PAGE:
We include an example application project for iOS and Android, WormholeNativeUI, which is a complete simple application that uses the library.
To build and run the example application from the MoSync IDE you need to have access to either Android emulator or iPhone Simulator. The IDE has built-in support for running your application in either of those tools (for Android, see Running the Android Emulator Directly from the MoSync IDE). You can also, of course, run your project on a device if you have access to one.
We are going to use the Android emulator for next steps of this guide but running the app on other platforms is very similar. Select the Android 2.x profile from the profile database in your MoSync IDE, and then press run and select Android Emulator as the target. Here is what you should see on your screen:
First let’s have a quick look at the example application's index file. All of the Native widgets are <div> tags wrapped inside a main <div> tag with ID “NativeUI”. Then there is a TabScreen screen widget which wraps everything else. When initiated the system loads the tag “mainScreen” to the actual screen of the phone.
There are several widget placed inside this main screen in a specific layout (to figure out what each of them does, refer to the NativeUI Widget Types documentation).
<body onload="NativeUI.initUI()"> <div id="NativeUI"> <div data-widgetType="TabScreen" id="mainScreen"> <div data-widgetType="Screen" id="firstScreen" data-title="Web Screen" data-icon="img/TabIconWebView.png"> <div data-widgetType="WebView" id="WebBrowser" data-width="-1" data-height="-1" data-url="http://www.google.com"> </div> </div> <div data-widgetType="Screen" id="SecondScreen" data-title="Widget Screen" data-icon="img/TabIconImageSwiper.png"> <div data-widgetType="VerticalLayout" id="mainLayout" data-width="-1" data-height="-1"> <div data-widgetType="Label" id="myLabel" data-width="-1" data-text="Here is a Label" data-fontSize="14" data-fontColor="0xEE3B3B"> </div> <div data-widgetType="Button" id="myButton" data-width="-1" data-text="Click !" data-onevent="handleButtonEvent()"> </div> </div> </div> </div> </div> </body>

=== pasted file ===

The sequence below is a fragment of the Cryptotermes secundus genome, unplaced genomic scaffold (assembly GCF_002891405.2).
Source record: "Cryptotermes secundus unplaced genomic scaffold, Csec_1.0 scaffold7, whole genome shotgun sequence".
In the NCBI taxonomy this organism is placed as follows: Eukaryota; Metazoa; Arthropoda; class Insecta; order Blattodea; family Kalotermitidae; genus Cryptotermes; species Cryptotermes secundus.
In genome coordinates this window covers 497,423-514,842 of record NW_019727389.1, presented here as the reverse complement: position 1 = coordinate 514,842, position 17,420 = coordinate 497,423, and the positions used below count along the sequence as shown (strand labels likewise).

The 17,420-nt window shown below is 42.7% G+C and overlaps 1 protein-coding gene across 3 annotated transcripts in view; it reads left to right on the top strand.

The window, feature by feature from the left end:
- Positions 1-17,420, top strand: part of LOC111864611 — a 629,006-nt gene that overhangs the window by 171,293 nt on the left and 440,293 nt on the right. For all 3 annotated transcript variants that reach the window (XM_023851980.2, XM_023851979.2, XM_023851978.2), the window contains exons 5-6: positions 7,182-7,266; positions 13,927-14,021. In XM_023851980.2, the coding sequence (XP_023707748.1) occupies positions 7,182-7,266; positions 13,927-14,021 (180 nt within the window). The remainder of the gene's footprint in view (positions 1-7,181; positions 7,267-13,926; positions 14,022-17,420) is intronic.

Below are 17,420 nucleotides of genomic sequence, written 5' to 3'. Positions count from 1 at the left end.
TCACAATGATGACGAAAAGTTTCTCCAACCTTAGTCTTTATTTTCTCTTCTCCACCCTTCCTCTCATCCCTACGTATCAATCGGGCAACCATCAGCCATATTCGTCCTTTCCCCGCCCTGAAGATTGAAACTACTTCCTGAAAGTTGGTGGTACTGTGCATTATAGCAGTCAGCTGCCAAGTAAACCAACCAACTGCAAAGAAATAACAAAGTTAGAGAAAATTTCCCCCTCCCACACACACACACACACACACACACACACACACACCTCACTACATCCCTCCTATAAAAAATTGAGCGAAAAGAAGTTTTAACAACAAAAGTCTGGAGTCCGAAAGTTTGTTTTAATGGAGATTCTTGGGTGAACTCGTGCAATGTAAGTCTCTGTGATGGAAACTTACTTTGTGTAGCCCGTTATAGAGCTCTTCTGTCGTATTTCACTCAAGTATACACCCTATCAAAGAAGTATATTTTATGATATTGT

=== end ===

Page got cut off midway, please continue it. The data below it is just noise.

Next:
Now let’s add another Tab to our application. Insert the following code just before the closing </div> tag of the TabScreen:
<div data-widgetType="Screen" id="ThirdScreen" data-title="New Screen" data-icon="img/TabIconWebView.png"> <div data-widgetType="EditBox" id="myEditBox" data-width="-1" data-height="-2" data-text="This an example of EditBox"> </div> </div>
Now try running your app again and you can see the following screen: